How Long to Ferment Pig Feed

Grains can and often should be fermented up to the point that they go from a sweetish to a sour smell. If you keep going, it can start to stink and go bad. If it starts to smell like sewage, it’s time to use it up now or toss it. In time, you will get a pretty good idea of how long ahead to ferment grains.

I keep two or three buckets of a corn/oat mix fermenting, all at different stages. That way, I can use up one before it goes bad, then the next one is more or less ready. With 70 degrees during the day and cooler at night, both cracked corn and whole oats are sweet at 24 hours and souring in about 72 hours.

In hot weather, it goes faster. Keep an eye on it to know where it’s at. Sometimes I add some fresh fodder to the mix. Things like clover, grass, fodder beet and green cornstalk have ended up in my fermenting buckets. I may add some dry hay to the mix too. It all becomes a nice slop that the pigs love.

If your feed is about to go too far before you have a chance to use it all, you can drain it and expose it to air, spreading it out or such. That will stop most of the fermenting action. That way, it doesn’t turn into a bunch of rot.

You can check the doneness by measuring pH. A batch with pH levels of 3.5-4.5 is adequately fermented. The formation of carbonic acid through fermentation makes the mixture acidic. A simple electric pH meter or testing strips will work to check the acidity of the mixture.

Also, cracked or ground grains will ferment more completely than intact, whole grains. Fermenting whole, unprocessed (not rolled, flaked, cooked, or ground) grains is the only way to get pigs to digest them well.

Before large-scale feed processing, fermenting is how hog feed was traditionally prepared. Pigs can fully digest whole corn and whole oats if it has been properly fermented first.

A diet of fermented grains should be offset by some form of vegetation. Reject produce, hay, or fresh wild greens will work. Monitor the animal’s behavior and visible condition to determine how to adjust its overall diet.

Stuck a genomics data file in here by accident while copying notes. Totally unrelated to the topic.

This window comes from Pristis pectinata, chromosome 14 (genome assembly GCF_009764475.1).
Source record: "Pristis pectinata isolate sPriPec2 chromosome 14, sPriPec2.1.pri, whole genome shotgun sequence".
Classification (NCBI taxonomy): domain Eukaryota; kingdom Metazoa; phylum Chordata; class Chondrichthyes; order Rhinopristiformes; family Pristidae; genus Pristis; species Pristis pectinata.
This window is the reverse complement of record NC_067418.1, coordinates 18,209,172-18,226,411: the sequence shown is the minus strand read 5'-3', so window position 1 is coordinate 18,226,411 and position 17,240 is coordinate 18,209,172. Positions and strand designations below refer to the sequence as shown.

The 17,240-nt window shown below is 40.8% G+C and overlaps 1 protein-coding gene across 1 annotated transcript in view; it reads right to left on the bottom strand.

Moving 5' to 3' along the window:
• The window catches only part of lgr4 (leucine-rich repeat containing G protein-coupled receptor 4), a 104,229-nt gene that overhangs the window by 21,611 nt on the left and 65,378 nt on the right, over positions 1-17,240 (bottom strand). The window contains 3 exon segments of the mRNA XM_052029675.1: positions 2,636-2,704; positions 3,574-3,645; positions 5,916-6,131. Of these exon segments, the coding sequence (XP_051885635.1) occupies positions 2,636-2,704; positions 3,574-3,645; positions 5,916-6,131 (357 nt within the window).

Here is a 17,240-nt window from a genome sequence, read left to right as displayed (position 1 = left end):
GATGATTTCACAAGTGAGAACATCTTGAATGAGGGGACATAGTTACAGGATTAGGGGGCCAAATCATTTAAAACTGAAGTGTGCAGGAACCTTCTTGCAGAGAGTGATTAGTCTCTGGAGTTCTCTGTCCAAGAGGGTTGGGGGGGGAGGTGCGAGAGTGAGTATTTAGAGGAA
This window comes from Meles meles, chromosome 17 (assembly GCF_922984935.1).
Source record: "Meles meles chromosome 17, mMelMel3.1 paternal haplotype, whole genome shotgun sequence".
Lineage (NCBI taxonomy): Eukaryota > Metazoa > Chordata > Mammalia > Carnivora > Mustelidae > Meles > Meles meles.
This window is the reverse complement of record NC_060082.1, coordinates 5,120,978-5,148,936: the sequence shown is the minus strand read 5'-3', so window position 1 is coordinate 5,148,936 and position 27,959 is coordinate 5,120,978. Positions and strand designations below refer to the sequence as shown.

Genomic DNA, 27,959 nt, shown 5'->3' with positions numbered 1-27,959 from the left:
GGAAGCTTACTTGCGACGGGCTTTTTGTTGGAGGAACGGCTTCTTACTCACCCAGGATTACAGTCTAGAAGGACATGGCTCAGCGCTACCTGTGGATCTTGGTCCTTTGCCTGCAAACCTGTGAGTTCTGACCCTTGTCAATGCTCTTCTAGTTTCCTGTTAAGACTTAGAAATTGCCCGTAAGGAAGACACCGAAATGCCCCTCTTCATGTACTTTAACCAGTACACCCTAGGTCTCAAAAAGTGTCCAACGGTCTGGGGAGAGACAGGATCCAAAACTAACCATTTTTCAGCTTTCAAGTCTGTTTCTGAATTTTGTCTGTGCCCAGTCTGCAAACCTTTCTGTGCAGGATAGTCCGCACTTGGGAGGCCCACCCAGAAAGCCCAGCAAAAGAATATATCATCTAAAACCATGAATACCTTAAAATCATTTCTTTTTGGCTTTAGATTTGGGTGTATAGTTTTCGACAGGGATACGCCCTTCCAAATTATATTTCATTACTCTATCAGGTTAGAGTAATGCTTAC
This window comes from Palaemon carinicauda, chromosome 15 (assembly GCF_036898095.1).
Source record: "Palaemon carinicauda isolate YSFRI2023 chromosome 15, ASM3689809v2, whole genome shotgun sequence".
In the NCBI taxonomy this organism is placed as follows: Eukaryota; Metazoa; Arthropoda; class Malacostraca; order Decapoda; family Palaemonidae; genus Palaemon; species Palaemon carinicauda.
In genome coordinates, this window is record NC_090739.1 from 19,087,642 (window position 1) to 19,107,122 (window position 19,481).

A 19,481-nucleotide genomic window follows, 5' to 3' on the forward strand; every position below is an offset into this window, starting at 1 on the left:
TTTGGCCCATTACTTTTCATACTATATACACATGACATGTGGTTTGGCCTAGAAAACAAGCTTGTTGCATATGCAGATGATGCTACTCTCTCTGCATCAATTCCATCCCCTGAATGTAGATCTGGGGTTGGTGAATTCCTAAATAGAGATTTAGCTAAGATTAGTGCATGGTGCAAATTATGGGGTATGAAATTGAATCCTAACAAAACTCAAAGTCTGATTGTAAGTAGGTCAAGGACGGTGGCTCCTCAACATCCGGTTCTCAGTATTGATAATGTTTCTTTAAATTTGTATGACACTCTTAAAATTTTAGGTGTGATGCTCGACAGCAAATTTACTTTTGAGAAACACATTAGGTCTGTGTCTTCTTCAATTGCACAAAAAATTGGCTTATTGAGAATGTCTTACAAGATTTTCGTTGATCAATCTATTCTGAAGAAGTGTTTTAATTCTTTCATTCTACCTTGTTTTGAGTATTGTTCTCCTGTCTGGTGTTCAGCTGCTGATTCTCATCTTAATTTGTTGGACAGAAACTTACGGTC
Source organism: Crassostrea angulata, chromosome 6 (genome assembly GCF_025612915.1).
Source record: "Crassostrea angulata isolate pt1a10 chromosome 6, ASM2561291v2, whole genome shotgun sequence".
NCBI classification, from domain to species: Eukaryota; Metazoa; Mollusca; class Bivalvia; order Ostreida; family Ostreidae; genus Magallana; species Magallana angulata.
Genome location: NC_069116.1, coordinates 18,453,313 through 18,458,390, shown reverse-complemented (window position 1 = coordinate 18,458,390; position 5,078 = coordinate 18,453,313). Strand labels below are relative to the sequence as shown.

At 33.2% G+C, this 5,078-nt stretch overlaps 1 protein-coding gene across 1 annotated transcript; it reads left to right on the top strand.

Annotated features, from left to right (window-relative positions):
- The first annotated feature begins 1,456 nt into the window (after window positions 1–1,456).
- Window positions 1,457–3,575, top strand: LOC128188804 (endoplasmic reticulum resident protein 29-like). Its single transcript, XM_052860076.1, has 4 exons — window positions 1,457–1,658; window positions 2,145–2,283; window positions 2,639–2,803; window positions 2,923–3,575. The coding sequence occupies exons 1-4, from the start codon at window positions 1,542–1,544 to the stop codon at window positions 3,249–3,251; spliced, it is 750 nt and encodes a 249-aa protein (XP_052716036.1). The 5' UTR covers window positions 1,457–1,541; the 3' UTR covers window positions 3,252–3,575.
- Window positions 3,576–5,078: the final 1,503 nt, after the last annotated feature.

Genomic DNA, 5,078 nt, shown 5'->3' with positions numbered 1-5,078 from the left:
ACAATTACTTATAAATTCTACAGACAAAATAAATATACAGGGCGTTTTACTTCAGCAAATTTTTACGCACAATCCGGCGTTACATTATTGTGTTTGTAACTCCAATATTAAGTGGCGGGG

Fermented Pig Feed recipes (ratios by dry weight)

  • 18% protein feed (approx)
    • 4 parts corn, 1 part soybean
    • 3 parts corn, 2 parts oats, 1 part soybean.
  • 16% protein feed (approx)
    • 4 parts corn, 2 parts oats, 1 part soybean or pea.
  • 14% protein feed (approx)
    • 6 parts corn, 3 parts oats, 1 part soybean.

*wheat, rye, or barley can be substituted fairly well for oats.

These figures are lower-end averages based on minimum protein content of the grain and normal fermenting conditions as described in this article. These recipes are just a few basic ones, some I came up with and some I’ve heard of elsewhere. Mix the dry ingredients by weight, not volume.

It will vary. For example, corn can vary from 6-9 percent protein with 8 percent being common. I figured the above recipes are based on the minimum, so they should most often come out with higher protein than listed.

Here are the recipes I use

Roasted soybean @ 46 percent protein Corn, fermented @10.8 percent protein

  • 17.8 percent protein
    • 4 parts fermented corn, fermented, 1 part roasted soybean
  • 16.6 percent protein
    • 5 parts corn, fermented, 1 part roasted soybean
  • 14.2 percent protein
    • 6 parts fermented corn, fermented, 1 part roasted soybean
  • 13.6 percent protein
    • 92 percent corn, fermented, 8 percent roasted soybean

If the main protein source (bean/pea) is unprocessed, it should be added before fermentation to make it more digestible. In my case, I just bought roasted soybean. The roasting took place of fermentation to unlock nutrients. If I ferment that, I may actually lose nutrients.

Ground, unroasted soybean will benefit from fermenting. If you want to control how much feed a pig gets, weigh a bucket of mix before and after adding water so you can calculate the difference in weight. Whatever the increase in weight, increase the amount fed by that much to account for water weight.